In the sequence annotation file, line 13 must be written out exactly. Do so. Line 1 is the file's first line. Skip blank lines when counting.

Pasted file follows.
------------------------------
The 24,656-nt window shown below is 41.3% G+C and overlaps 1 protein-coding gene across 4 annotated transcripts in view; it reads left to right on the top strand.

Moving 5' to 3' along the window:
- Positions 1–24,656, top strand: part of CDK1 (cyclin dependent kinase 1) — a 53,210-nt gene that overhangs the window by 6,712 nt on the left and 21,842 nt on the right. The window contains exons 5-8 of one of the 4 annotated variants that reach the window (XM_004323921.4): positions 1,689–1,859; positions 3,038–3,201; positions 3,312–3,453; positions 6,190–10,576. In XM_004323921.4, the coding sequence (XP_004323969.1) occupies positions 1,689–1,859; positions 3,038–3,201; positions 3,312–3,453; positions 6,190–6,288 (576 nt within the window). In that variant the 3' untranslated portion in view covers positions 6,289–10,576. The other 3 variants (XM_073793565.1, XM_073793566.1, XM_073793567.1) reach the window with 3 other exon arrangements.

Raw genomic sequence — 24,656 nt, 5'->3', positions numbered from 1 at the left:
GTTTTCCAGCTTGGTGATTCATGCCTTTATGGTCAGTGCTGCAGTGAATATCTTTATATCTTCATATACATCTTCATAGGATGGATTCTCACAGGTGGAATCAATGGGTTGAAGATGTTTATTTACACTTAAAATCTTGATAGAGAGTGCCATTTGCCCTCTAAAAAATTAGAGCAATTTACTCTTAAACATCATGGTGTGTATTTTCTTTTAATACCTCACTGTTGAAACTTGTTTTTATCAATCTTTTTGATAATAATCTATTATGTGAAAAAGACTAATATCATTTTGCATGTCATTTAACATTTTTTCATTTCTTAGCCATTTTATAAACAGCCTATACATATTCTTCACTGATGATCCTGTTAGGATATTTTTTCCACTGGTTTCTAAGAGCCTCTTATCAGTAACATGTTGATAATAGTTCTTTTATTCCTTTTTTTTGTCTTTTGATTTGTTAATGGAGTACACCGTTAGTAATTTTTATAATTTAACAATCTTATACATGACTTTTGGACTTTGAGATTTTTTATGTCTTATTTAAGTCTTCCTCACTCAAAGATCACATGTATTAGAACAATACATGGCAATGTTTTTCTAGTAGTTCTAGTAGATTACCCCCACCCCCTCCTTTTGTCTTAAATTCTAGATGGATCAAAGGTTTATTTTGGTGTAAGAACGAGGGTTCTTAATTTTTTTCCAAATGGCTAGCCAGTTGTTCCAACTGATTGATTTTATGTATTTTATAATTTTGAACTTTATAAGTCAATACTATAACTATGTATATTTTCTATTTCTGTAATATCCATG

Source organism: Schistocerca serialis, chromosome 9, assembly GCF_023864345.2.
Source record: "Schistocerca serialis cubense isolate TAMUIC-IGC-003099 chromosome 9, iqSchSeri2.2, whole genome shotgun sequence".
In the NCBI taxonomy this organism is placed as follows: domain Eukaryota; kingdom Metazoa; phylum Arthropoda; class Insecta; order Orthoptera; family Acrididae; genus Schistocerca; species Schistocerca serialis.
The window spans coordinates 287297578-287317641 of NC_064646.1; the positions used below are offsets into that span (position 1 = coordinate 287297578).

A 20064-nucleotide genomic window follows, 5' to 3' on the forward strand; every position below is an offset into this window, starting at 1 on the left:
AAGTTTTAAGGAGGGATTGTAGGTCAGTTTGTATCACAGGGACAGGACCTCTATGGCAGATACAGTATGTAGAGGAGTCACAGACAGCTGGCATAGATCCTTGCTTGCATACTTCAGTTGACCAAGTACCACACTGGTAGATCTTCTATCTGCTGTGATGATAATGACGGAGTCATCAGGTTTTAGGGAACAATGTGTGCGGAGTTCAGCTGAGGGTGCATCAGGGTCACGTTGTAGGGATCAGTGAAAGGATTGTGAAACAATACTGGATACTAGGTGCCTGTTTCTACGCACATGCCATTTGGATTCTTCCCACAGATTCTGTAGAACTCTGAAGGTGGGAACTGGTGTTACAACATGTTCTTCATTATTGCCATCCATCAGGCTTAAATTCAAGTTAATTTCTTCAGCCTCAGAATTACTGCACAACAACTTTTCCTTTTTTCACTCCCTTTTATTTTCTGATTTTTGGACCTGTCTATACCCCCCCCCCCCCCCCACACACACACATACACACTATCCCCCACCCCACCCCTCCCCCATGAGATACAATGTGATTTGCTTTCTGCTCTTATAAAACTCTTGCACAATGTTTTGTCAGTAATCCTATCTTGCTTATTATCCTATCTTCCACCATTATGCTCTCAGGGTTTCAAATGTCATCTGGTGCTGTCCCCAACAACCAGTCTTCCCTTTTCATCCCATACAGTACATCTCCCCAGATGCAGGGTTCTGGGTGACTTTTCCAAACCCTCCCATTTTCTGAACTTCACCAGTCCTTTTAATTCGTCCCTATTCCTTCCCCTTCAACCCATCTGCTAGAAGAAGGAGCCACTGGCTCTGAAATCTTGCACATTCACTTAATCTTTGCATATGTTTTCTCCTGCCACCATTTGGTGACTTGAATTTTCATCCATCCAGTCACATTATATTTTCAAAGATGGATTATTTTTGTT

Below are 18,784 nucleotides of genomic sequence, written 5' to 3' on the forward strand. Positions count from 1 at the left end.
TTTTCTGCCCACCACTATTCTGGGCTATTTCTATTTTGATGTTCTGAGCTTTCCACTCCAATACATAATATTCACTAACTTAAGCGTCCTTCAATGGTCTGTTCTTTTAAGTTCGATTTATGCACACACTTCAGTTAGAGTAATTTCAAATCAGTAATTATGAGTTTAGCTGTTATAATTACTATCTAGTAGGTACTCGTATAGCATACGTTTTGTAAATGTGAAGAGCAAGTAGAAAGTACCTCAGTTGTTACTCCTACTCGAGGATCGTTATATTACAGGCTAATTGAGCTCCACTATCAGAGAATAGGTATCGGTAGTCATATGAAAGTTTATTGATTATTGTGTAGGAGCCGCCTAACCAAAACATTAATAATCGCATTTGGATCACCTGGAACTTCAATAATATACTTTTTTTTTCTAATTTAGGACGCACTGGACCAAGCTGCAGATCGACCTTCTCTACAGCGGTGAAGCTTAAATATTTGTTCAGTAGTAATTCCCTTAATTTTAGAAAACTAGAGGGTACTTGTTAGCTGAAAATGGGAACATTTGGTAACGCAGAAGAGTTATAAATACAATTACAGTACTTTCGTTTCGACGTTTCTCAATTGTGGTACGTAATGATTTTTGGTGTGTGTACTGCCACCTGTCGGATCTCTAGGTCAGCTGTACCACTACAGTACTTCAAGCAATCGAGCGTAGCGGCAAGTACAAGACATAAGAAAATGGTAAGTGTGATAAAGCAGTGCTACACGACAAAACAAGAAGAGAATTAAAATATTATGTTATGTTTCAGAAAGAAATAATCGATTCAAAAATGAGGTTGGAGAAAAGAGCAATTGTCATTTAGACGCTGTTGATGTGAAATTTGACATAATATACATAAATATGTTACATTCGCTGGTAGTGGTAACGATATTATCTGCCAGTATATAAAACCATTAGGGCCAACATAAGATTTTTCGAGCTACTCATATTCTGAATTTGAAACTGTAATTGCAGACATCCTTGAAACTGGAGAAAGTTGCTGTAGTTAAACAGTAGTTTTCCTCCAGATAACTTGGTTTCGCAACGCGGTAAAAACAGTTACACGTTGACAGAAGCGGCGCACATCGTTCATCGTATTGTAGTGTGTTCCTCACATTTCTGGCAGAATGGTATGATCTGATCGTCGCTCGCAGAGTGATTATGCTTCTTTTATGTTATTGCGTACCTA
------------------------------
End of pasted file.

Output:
TTTTCTGCCCACCACTATTCTGGGCTATTTCTATTTTGATGTTCTGAGCTTTCCACTCCAATACATAATATTCACTAACTTAAGCGTCCTTCAATGGTCTGTTCTTTTAAGTTCGATTTATGCACACACTTCAGTTAGAGTAATTTCAAATCAGTAATTATGAGTTTAGCTGTTATAATTACTATCTAGTAGGTACTCGTATAGCATACGTTTTGTAAATGTGAAGAGCAAGTAGAAAGTACCTCAGTTGTTACTCCTACTCGAGGATCGTTATATTACAGGCTAATTGAGCTCCACTATCAGAGAATAGGTATCGGTAGTCATATGAAAGTTTATTGATTATTGTGTAGGAGCCGCCTAACCAAAACATTAATAATCGCATTTGGATCACCTGGAACTTCAATAATATACTTTTTTTTTCTAATTTAGGACGCACTGGACCAAGCTGCAGATCGACCTTCTCTACAGCGGTGAAGCTTAAATATTTGTTCAGTAGTAATTCCCTTAATTTTAGAAAACTAGAGGGTACTTGTTAGCTGAAAATGGGAACATTTGGTAACGCAGAAGAGTTATAAATACAATTACAGTACTTTCGTTTCGACGTTTCTCAATTGTGGTACGTAATGATTTTTGGTGTGTGTACTGCCACCTGTCGGATCTCTAGGTCAGCTGTACCACTACAGTACTTCAAGCAATCGAGCGTAGCGGCAAGTACAAGACATAAGAAAATGGTAAGTGTGATAAAGCAGTGCTACACGACAAAACAAGAAGAGAATTAAAATATTATGTTATGTTTCAGAAAGAAATAATCGATTCAAAAATGAGGTTGGAGAAAAGAGCAATTGTCATTTAGACGCTGTTGATGTGAAATTTGACATAATATACATAAATATGTTACATTCGCTGGTAGTGGTAACGATATTATCTGCCAGTATATAAAACCATTAGGGCCAACATAAGATTTTTCGAGCTACTCATATTCTGAATTTGAAACTGTAATTGCAGACATCCTTGAAACTGGAGAAAGTTGCTGTAGTTAAACAGTAGTTTTCCTCCAGATAACTTGGTTTCGCAACGCGGTAAAAACAGTTACACGTTGACAGAAGCGGCGCACATCGTTCATCGTATTGTAGTGTGTTCCTCACATTTCTGGCAGAATGGTATGATCTGATCGTCGCTCGCAGAGTGATTATGCTTCTTTTATGTTATTGCGTACCTA